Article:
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B.C. woman files lawsuit saying she was injured by stray golf ball while driving | CBC News



A B.C. woman has filed a lawsuit saying she suffered serious injuries after being struck by a stray golf ball while driving on a road that runs through a Vancouver Island golf course.

A notice of civil claim filed in B.C. Supreme Court last week names the Victoria Golf Club, a club member and the District of Oak Bay as defendants.

In the claim, Evelyn Mohr says she was driving along Beach Drive, which bisects the golf club, on June 4, 2023, when an errant ball sailed through the open window of her vehicle and struck her in the face, according to the notice of civil claim. 

She suffered facial lacerations, a concussion, cognitive deficits, dizziness, nausea and injuries to her eye, cheek, neck and forehead, the claim says, leaving her with a permanent physical disability and affecting her quality of life and future earnings. 

The lawsuit alleges a club member “negligently struck a golf ball from the golf club that hit the plaintiff in the face, causing severe injuries.” 

It also accuses the club and district of negligence, saying they failed to provide proper protection and warnings in areas where there was a possibility of being struck by a ball. They are also accused of “approving negligent design that did not prevent errant golf balls from harming the public.”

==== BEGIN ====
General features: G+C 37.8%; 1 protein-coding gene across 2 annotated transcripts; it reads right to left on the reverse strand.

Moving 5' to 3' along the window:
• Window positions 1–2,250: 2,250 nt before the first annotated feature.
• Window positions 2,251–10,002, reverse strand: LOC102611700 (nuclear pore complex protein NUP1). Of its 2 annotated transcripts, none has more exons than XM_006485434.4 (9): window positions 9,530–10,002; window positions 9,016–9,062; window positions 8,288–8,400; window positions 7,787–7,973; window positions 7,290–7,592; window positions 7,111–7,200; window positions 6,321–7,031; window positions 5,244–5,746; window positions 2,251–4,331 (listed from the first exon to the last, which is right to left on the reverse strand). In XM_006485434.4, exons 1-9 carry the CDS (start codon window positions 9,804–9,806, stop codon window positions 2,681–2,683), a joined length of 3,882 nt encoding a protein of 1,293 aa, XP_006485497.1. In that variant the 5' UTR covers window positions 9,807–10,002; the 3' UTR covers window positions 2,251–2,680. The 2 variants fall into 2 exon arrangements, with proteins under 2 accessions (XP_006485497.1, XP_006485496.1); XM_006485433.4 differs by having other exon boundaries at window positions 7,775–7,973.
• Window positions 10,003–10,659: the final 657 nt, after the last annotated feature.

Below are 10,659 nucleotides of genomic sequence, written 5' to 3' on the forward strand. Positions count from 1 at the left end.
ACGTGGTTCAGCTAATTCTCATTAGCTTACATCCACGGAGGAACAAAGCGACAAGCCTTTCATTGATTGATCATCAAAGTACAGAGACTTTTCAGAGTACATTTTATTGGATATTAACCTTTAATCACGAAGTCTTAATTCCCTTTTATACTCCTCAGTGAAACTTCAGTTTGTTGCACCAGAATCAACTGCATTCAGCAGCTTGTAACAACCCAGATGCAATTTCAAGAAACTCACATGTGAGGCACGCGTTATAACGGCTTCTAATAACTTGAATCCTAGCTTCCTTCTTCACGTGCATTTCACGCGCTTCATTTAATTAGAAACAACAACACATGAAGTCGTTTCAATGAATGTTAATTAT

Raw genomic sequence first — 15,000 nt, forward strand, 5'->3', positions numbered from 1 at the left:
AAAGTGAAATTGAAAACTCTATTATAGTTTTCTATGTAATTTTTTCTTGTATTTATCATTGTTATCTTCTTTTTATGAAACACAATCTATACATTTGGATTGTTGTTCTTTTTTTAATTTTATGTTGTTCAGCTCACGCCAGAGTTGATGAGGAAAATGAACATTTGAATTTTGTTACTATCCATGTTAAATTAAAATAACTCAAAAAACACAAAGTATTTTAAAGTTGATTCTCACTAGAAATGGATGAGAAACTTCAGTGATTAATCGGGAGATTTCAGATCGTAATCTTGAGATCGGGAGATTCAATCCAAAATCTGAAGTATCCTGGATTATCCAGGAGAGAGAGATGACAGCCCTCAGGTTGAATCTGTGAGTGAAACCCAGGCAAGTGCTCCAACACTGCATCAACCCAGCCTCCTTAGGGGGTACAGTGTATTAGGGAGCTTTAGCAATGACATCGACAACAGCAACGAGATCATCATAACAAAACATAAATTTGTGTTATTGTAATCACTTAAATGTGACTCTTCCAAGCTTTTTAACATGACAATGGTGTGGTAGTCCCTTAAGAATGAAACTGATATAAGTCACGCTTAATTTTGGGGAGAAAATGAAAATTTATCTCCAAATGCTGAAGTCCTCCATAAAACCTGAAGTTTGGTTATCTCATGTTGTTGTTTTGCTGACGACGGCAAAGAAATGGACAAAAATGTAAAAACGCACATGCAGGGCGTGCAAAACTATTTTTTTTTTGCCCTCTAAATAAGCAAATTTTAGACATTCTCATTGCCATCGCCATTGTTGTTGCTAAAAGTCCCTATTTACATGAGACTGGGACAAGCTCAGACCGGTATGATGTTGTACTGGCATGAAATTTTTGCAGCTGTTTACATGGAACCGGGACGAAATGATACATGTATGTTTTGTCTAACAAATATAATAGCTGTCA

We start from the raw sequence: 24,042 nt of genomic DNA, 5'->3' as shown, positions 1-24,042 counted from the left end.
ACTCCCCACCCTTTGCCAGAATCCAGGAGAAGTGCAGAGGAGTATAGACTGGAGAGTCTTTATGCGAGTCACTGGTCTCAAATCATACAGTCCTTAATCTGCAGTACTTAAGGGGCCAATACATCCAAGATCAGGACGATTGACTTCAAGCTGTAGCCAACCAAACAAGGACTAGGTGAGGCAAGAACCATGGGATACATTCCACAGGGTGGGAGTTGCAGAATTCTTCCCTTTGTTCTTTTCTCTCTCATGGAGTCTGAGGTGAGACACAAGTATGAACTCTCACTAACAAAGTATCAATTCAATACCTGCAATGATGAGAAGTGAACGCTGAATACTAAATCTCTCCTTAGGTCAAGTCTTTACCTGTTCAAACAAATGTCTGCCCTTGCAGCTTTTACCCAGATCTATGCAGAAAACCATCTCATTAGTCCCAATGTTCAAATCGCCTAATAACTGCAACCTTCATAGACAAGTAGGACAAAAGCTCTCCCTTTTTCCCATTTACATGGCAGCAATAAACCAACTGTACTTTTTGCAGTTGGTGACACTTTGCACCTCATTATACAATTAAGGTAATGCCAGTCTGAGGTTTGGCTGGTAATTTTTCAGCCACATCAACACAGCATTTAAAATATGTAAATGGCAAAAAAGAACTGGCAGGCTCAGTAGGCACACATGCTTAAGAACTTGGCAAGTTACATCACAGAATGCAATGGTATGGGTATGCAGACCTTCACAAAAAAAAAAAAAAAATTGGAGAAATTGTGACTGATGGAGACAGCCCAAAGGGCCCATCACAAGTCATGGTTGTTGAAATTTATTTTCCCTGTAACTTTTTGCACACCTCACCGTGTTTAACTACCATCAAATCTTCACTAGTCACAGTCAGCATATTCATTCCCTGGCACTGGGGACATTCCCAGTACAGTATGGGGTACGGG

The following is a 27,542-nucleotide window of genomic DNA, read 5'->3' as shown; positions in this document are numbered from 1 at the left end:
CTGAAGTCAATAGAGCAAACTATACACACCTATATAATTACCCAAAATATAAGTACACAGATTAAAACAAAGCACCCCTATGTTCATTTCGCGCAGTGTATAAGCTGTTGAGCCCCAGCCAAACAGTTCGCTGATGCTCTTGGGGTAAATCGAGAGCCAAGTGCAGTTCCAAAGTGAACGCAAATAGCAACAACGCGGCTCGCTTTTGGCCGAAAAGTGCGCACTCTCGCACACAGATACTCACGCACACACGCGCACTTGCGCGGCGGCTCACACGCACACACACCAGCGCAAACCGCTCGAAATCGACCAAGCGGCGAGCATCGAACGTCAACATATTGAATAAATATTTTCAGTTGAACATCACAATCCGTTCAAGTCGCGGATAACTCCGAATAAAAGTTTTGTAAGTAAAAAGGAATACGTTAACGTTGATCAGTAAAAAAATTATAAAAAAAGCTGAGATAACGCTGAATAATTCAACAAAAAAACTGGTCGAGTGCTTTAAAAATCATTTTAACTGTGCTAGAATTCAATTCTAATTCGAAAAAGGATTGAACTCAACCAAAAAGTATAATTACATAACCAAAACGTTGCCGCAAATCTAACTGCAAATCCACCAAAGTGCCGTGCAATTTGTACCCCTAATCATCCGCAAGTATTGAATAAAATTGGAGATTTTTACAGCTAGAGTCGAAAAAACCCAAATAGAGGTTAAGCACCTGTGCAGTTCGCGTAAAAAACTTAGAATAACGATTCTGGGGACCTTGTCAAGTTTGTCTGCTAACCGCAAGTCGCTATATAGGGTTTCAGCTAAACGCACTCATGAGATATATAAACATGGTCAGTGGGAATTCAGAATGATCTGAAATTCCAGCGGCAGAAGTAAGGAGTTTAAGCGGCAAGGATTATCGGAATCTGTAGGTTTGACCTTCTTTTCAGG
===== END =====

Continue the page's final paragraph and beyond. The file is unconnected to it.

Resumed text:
None of the claims have been tested in court. 

Caution sign installed 

A sign installed on the side of Beach Drive, north of Newport Avenue, reads “Caution. Errant golf balls. Park at your own risk.”

The club says on its website that its current layout was finalized in the 1920s after it decided “to end the practice of hitting tee shots on two holes across the ever-busier Beach Drive.”

According to its website, the Victoria Golf Club was founded in 1893 and is the oldest 18-hole golf course in Canada in its original location, and second oldest in North America.

CHEK News reached out to Oak Bay Mayor Kevin Murdoch, and the district replied saying it will not comment on any civil claims that are currently before the courts.

Victoria-based defence lawyer Michael Mulligan told CHEK News this isn’t the first lawsuit of its kind in B.C., adding that it would be up to the plaintiff to establish the golfer was negligent. 

“So, the test would be, did the golfer act as a reasonable golfer? Sometimes accidents happen, even when someone is acting reasonably. If that’s so, the golfer would not be responsible for the damage,” Mulligan said. 

“Essentially, the person who was hit would have to establish that the golfer was negligent or careless.”

When contacted by CBC News, the Victoria Golf Club declined to comment.

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